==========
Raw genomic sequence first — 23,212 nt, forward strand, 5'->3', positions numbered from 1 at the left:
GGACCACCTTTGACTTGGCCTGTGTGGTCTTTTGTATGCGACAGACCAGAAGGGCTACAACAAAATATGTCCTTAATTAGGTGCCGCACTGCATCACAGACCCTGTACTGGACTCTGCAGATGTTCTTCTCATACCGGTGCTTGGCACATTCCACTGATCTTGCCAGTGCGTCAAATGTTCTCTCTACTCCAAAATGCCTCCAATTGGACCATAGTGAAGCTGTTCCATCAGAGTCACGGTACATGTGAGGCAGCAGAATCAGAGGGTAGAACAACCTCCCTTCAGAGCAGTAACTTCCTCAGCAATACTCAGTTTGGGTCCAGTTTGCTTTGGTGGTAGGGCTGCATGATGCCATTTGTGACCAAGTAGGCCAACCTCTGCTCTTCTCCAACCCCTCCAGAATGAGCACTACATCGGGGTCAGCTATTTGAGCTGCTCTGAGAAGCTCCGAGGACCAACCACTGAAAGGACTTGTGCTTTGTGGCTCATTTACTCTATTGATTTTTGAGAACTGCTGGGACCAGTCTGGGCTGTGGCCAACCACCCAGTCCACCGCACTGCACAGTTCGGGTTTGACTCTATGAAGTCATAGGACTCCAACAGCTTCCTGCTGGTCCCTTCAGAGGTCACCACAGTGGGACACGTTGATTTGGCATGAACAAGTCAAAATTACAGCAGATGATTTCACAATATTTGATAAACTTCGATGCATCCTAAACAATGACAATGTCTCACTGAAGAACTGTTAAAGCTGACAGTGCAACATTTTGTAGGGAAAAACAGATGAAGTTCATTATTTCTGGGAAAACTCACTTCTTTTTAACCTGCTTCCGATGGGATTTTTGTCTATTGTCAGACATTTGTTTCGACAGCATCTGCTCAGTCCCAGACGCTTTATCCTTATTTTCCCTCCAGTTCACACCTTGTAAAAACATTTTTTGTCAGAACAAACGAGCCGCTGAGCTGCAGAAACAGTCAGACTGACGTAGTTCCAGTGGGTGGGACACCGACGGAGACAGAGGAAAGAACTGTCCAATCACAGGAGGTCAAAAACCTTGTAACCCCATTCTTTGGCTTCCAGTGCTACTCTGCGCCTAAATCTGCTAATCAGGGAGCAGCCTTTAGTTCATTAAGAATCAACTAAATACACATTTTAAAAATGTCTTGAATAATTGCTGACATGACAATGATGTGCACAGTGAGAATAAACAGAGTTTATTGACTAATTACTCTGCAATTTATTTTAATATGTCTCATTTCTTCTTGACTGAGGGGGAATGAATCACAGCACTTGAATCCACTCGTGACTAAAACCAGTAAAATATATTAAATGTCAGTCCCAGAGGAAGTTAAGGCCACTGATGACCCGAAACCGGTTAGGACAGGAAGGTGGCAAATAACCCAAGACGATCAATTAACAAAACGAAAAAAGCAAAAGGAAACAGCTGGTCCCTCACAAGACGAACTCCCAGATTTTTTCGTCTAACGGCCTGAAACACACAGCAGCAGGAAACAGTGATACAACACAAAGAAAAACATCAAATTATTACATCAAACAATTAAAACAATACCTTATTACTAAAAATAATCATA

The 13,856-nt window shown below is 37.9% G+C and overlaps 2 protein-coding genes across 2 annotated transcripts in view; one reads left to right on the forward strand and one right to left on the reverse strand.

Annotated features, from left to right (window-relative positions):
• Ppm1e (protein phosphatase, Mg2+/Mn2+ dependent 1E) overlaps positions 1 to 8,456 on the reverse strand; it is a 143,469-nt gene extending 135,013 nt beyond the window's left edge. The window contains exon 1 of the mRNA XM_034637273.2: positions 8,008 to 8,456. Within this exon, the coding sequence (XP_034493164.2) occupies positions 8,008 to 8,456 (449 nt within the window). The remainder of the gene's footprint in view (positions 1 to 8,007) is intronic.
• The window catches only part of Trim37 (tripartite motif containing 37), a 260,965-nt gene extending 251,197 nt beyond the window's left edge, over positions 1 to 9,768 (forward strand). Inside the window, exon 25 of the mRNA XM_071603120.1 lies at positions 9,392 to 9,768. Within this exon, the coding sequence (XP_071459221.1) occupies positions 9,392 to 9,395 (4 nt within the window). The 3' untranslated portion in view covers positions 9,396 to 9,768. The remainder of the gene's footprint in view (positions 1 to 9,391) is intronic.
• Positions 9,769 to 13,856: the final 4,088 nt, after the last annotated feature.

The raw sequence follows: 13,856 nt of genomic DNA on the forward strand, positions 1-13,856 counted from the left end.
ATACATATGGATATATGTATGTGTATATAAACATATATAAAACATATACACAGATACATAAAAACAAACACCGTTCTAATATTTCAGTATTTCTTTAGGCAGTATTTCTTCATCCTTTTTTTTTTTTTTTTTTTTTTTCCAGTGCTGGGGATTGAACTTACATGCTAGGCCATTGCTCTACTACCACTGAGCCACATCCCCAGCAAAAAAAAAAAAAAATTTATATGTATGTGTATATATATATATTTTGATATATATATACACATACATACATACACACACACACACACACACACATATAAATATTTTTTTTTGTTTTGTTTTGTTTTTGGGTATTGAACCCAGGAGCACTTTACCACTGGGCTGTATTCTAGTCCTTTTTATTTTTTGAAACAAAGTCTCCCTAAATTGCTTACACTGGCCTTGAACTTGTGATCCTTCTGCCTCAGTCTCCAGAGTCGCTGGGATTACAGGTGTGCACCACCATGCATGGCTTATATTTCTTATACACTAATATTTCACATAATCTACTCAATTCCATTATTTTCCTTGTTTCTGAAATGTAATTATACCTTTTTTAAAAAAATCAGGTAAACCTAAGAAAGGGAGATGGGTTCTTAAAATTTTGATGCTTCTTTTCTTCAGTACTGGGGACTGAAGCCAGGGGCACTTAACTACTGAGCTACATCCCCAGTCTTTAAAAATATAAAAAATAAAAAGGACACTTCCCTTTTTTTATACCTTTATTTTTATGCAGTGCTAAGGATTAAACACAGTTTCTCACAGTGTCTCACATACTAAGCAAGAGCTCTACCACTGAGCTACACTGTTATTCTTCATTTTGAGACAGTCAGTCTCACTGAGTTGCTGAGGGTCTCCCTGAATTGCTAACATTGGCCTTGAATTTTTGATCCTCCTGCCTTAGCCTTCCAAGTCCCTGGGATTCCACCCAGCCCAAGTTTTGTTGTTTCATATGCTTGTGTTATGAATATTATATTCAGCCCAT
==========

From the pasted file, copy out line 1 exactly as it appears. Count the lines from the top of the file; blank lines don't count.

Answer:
Raw genomic sequence first — 23,212 nt, forward strand, 5'->3', positions numbered from 1 at the left: